With certain developments lately I feel it absolutely critical to talk about the bottom of the food chain. The phrase on this occasion is not used as an analogy for any particular individuals (though it may apply to those exploiting the resources I will speak of), I talk of it in its truest sense to us as anglers, the base of the food chain upon which so many of the marine species we derive such enjoyment from depend.

There are a number of reasons this has come to the fore for me to raise this month. Whilst it has been a subject burning inside me for some time, the trigger was perhaps the reading of a regional IFCA statement giving an indicative view of progressing towards permits for bait collection.

In line with case law, individuals would continue to have entitlement to collect bait for their own use, at a reasonable level. The permits would in essence be for those seeking to conduct commercial bait digging/collection activities. This does, however, open a number of grey areas for recreational anglers, not least what constitutes a reasonable level? What happens when you intend to dig bait for both yourself and a group of friends? What happens when you wish to hit a big haul at once to freeze down?

Not withstanding the above queries, it must be said that I rapidly discovered I was in the minority who thought the permits were a good thing! Others seemed to err on seeking a continued free for all, with the fear that any restrictions faced by commercials would soon be faced by ourselves too.

There’s certainly form for this. We’ve all seen how seeking greater regulation for commercial bass anglers left us with a reduced bag limit ourselves in the UK and Ireland, with many wishing bodies like BASS and the Angling Trust had stayed out of the issue. They didn’t and, they now receive a fair bit of criticism for making people more aware of angling, in the mean time utilising quite alarming numbers of supposed anglers taking a far from attainable total yield of bass.

Having seen how their actions can go so wrong, it would perhaps be unsurprising to see the Angling Trust seek to defend any application of permits; though is that the best course of action? At a very primary level, how can they argue for commercial restrictions at sea, but not commercial restrictions within the inter-tidal zones that produce so much of the crucial food for species such as the aforementioned bass? There would be a clear level of hypocrisy. The argument that recreational anglers are perhaps the key beneficiaries of an unregulated free for all would only stoke fires of discontent between the commercial and recreational sectors.

To that point, if permits are introduced, whether charged or not we can infer an increase in paperwork and cost over time, perhaps even quantity restrictions. Running a purely cash based business outside the eyes of the tax man will become increasingly difficult and all of this will mean one thing; costs will go up to the consumer, us – the recreational anglers.

Tackle shops may look to farmed worm products instead, though for how long this will remain viable, with the demand on such farms growing yearly to support medical research, is in itself questionable. Without boring anyone with too much detail, both rag and lug blood is of key interest to medical researchers, keen to exploit the benefits of oxygen retention capacity the species show.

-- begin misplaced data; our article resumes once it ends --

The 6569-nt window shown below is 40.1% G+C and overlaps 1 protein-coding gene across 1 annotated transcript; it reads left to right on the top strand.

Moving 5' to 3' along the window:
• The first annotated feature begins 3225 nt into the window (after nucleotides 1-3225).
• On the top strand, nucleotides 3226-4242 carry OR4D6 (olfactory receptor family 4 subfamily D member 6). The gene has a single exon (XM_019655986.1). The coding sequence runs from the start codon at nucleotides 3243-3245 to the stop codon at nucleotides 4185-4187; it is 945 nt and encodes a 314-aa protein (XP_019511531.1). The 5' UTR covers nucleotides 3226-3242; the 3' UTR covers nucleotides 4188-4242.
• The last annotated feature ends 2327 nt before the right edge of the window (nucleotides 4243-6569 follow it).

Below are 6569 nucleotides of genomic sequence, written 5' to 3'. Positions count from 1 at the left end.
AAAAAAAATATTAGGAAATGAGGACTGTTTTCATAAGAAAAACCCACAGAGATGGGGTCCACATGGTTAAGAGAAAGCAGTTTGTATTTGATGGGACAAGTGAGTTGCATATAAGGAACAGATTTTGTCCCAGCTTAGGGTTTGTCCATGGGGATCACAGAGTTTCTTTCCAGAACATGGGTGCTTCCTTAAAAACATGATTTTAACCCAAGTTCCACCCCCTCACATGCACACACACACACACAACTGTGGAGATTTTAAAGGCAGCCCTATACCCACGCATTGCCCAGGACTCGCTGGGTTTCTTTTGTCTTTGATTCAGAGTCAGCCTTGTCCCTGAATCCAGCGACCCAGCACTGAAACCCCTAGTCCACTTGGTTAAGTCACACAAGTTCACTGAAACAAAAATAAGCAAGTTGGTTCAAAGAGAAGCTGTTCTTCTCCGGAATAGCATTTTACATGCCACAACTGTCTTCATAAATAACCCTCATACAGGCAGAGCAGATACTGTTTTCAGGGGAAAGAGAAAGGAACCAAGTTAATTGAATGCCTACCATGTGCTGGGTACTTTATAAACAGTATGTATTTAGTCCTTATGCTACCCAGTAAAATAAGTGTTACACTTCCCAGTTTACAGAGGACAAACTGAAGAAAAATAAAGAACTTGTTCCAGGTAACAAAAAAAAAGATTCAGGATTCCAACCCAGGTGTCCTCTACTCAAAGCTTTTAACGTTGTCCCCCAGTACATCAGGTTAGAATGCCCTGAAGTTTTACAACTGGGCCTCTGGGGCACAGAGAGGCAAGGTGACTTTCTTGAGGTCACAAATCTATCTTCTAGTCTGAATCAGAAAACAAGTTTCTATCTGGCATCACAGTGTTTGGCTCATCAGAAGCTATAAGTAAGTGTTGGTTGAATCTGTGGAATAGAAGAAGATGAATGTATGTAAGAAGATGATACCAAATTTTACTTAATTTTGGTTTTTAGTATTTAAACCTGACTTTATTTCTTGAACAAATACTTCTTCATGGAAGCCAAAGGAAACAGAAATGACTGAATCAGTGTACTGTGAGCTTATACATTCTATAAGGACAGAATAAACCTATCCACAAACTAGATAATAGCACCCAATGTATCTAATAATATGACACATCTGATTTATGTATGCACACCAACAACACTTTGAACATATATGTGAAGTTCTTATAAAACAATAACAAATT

The final possible implications to the recreational sector lay in the demand cycle. Faced with increased costs but retaining the right to collect for personal use, digging ones own bait will become a greater justification of ones time, for those capable and in the know anyway. Further to this, a grey market of commercial diggers seeking to maintain a cash business will see direct sales, cutting out the tackle shops, no doubt increase. It would be inevitable that tackle shops would have to show an audit trail of their diggers, including quantities and payments made, that won’t work for many so they will see what business they can drum up directly with anglers.

Despite all this, why do I continue to support the principle of permits for commercial bait collection? Because, the issue is far bigger in terms of exploitation at the very base of the marine food chains. We can’t very much pursue the bigger ticket issues whilst simultaneously blocking any progression towards regulation in related areas.

Commercial pressure on worm beds may not appear to be so pressing as to require restrictions at this stage, though who is to say what commercial interests could occur in the near future? If medical research places a high value on the species and farms cannot meet demands, who is to say mass exploitation of the beds by big pharmaceutical companies won’t become an issue? As for existing pressures, we may not deem them so high, but we only have to look at the increasing scarcity of snake white rag to know how bad things could get if we don’t take some action now.

Lug, for instance, is in abundance locally to myself, but how many more times can my local beach resemble the Somme after the local ‘bad back brigade’ seek an easy top up to their disability benefits before the beds are depleted substantially enough not to just impact the immediate but also future yields?

So far, all I have touched on is our access to bait as recreational anglers. More importantly, what about the access to food for the fish we target? Many estuaries are now devoid of crab after the 100,00 tiles and tyres have been worked tide in tide out and we wonder why the flounder and bass numbers decrease year on year in such areas. We immediately question the take of flounder for pot bait in Poole Harbour as a reason to their decline, but what impact is dragging the rag beds doing?